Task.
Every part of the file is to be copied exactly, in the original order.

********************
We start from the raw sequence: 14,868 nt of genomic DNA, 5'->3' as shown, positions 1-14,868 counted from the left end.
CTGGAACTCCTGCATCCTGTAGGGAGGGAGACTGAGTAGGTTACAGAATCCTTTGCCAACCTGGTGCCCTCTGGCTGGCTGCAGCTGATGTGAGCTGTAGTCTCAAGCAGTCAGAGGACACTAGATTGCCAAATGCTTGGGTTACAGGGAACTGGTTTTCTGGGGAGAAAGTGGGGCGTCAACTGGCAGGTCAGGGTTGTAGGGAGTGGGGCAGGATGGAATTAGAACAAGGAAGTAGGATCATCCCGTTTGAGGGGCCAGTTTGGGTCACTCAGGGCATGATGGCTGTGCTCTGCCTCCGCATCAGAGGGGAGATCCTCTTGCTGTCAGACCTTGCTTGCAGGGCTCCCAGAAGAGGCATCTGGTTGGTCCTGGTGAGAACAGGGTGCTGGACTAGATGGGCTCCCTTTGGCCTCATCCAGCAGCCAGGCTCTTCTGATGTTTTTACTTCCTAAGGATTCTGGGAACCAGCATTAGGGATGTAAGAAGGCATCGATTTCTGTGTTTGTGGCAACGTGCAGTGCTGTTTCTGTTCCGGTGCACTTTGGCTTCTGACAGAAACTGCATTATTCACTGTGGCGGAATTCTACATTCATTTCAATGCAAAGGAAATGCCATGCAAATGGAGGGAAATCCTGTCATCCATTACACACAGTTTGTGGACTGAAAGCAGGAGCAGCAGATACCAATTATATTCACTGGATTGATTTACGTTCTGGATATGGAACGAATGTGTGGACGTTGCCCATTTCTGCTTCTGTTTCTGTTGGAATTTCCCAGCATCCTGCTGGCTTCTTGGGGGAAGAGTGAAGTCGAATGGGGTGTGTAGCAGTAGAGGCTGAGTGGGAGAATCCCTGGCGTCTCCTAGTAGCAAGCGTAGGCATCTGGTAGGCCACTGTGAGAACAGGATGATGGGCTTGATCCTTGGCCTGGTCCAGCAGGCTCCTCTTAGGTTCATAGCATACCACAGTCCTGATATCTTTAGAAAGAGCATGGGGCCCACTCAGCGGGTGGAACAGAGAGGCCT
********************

We start from the raw sequence: 14,868 nt of genomic DNA, 5'->3' as shown, positions 1-14,868 counted from the left end.
CTGGAACTCCTGCATCCTGTAGGGAGGGAGACTGAGTAGGTTACAGAATCCTTTGCCAACCTGGTGCCCTCTGGCTGGCTGCAGCTGATGTGAGCTGTAGTCTCAAGCAGTCAGAGGACACTAGATTGCCAAATGCTTGGGTTACAGGGAACTGGTTTTCTGGGGAGAAAGTGGGGCGTCAACTGGCAGGTCAGGGTTGTAGGGAGTGGGGCAGGATGGAATTAGAACAAGGAAGTAGGATCATCCCGTTTGAGGGGCCAGTTTGGGTCACTCAGGGCATGATGGCTGTGCTCTGCCTCCGCATCAGAGGGGAGATCCTCTTGCTGTCAGACCTTGCTTGCAGGGCTCCCAGAAGAGGCATCTGGTTGGTCCTGGTGAGAACAGGGTGCTGGACTAGATGGGCTCCCTTTGGCCTCATCCAGCAGCCAGGCTCTTCTGATGTTTTTACTTCCTAAGGATTCTGGGAACCAGCATTAGGGATGTAAGAAGGCATCGATTTCTGTGTTTGTGGCAACGTGCAGTGCTGTTTCTGTTCCGGTGCACTTTGGCTTCTGACAGAAACTGCATTATTCACTGTGGCGGAATTCTACATTCATTTCAATGCAAAGGAAATGCCATGCAAATGGAGGGAAATCCTGTCATCCATTACACACAGTTTGTGGACTGAAAGCAGGAGCAGCAGATACCAATTATATTCACTGGATTGATTTACGTTCTGGATATGGAACGAATGTGTGGACGTTGCCCATTTCTGCTTCTGTTTCTGTTGGAATTTCCCAGCATCCTGCTGGCTTCTTGGGGGAAGAGTGAAGTCGAATGGGGTGTGTAGCAGTAGAGGCTGAGTGGGAGAATCCCTGGCGTCTCCTAGTAGCAAGCGTAGGCATCTGGTAGGCCACTGTGAGAACAGGATGATGGGCTTGATCCTTGGCCTGGTCCAGCAGGCTCCTCTTAGGTTCATAGCATACCACAGTCCTGATATCTTTAGAAAGAGCATGGGGCCCACTCAGCGGGTGGAACAGAGAGGCCT